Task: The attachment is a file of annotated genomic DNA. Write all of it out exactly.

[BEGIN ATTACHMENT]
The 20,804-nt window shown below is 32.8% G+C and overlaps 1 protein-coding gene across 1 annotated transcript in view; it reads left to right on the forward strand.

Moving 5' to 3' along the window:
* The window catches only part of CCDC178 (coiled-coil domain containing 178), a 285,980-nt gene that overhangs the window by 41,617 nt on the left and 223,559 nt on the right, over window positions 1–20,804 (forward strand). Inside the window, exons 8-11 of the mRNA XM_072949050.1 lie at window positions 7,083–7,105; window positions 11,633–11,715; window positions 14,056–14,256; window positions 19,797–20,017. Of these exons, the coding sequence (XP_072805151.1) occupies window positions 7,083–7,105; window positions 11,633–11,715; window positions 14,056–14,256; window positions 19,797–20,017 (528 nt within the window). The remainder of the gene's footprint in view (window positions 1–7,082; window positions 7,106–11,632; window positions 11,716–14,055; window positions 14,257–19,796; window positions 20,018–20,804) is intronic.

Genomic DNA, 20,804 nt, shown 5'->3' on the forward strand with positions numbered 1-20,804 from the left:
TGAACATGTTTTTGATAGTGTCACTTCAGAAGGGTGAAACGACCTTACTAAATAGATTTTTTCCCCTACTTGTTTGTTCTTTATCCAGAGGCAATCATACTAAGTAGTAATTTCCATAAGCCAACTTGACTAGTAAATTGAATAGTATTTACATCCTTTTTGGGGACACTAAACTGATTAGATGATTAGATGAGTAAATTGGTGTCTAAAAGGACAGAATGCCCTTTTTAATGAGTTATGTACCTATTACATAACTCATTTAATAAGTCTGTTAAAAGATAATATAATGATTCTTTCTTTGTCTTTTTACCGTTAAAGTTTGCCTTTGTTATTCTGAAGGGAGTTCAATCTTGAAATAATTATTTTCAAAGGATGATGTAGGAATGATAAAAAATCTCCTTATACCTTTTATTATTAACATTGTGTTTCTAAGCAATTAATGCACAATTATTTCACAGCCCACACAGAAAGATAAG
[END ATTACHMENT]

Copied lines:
The 20,804-nt window shown below is 32.8% G+C and overlaps 1 protein-coding gene across 1 annotated transcript in view; it reads left to right on the forward strand.

Moving 5' to 3' along the window:
* The window catches only part of CCDC178 (coiled-coil domain containing 178), a 285,980-nt gene that overhangs the window by 41,617 nt on the left and 223,559 nt on the right, over window positions 1–20,804 (forward strand). Inside the window, exons 8-11 of the mRNA XM_072949050.1 lie at window positions 7,083–7,105; window positions 11,633–11,715; window positions 14,056–14,256; window positions 19,797–20,017. Of these exons, the coding sequence (XP_072805151.1) occupies window positions 7,083–7,105; window positions 11,633–11,715; window positions 14,056–14,256; window positions 19,797–20,017 (528 nt within the window). The remainder of the gene's footprint in view (window positions 1–7,082; window positions 7,106–11,632; window positions 11,716–14,055; window positions 14,257–19,796; window positions 20,018–20,804) is intronic.

Genomic DNA, 20,804 nt, shown 5'->3' on the forward strand with positions numbered 1-20,804 from the left:
TGAACATGTTTTTGATAGTGTCACTTCAGAAGGGTGAAACGACCTTACTAAATAGATTTTTTCCCCTACTTGTTTGTTCTTTATCCAGAGGCAATCATACTAAGTAGTAATTTCCATAAGCCAACTTGACTAGTAAATTGAATAGTATTTACATCCTTTTTGGGGACACTAAACTGATTAGATGATTAGATGAGTAAATTGGTGTCTAAAAGGACAGAATGCCCTTTTTAATGAGTTATGTACCTATTACATAACTCATTTAATAAGTCTGTTAAAAGATAATATAATGATTCTTTCTTTGTCTTTTTACCGTTAAAGTTTGCCTTTGTTATTCTGAAGGGAGTTCAATCTTGAAATAATTATTTTCAAAGGATGATGTAGGAATGATAAAAAATCTCCTTATACCTTTTATTATTAACATTGTGTTTCTAAGCAATTAATGCACAATTATTTCACAGCCCACACAGAAAGATAAG